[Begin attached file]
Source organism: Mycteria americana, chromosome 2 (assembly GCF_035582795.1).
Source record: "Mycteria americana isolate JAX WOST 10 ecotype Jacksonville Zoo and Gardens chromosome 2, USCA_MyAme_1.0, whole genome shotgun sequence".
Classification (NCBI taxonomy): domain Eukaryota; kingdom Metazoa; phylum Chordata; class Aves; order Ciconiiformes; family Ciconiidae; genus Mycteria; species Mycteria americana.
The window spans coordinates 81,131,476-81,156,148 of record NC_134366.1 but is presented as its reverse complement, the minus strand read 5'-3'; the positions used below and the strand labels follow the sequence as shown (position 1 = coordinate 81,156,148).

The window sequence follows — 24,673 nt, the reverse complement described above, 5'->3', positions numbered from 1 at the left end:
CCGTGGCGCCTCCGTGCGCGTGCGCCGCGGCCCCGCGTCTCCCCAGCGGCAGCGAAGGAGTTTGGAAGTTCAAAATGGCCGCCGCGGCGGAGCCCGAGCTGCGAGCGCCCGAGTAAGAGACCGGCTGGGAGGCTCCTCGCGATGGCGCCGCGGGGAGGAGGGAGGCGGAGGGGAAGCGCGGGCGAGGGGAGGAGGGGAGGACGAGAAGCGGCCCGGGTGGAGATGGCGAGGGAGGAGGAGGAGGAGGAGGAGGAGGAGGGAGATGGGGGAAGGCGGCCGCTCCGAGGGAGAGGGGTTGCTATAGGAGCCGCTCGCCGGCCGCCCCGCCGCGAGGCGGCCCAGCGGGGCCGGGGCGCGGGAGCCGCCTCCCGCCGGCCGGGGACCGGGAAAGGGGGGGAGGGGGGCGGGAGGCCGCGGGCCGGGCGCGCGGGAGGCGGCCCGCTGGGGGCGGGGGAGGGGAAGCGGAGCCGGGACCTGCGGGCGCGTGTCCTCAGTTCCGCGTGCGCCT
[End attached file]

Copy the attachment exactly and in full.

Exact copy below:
Source organism: Mycteria americana, chromosome 2 (assembly GCF_035582795.1).
Source record: "Mycteria americana isolate JAX WOST 10 ecotype Jacksonville Zoo and Gardens chromosome 2, USCA_MyAme_1.0, whole genome shotgun sequence".
Classification (NCBI taxonomy): domain Eukaryota; kingdom Metazoa; phylum Chordata; class Aves; order Ciconiiformes; family Ciconiidae; genus Mycteria; species Mycteria americana.
The window spans coordinates 81,131,476-81,156,148 of record NC_134366.1 but is presented as its reverse complement, the minus strand read 5'-3'; the positions used below and the strand labels follow the sequence as shown (position 1 = coordinate 81,156,148).

The window sequence follows — 24,673 nt, the reverse complement described above, 5'->3', positions numbered from 1 at the left end:
CCGTGGCGCCTCCGTGCGCGTGCGCCGCGGCCCCGCGTCTCCCCAGCGGCAGCGAAGGAGTTTGGAAGTTCAAAATGGCCGCCGCGGCGGAGCCCGAGCTGCGAGCGCCCGAGTAAGAGACCGGCTGGGAGGCTCCTCGCGATGGCGCCGCGGGGAGGAGGGAGGCGGAGGGGAAGCGCGGGCGAGGGGAGGAGGGGAGGACGAGAAGCGGCCCGGGTGGAGATGGCGAGGGAGGAGGAGGAGGAGGAGGAGGAGGAGGGAGATGGGGGAAGGCGGCCGCTCCGAGGGAGAGGGGTTGCTATAGGAGCCGCTCGCCGGCCGCCCCGCCGCGAGGCGGCCCAGCGGGGCCGGGGCGCGGGAGCCGCCTCCCGCCGGCCGGGGACCGGGAAAGGGGGGGAGGGGGGCGGGAGGCCGCGGGCCGGGCGCGCGGGAGGCGGCCCGCTGGGGGCGGGGGAGGGGAAGCGGAGCCGGGACCTGCGGGCGCGTGTCCTCAGTTCCGCGTGCGCCT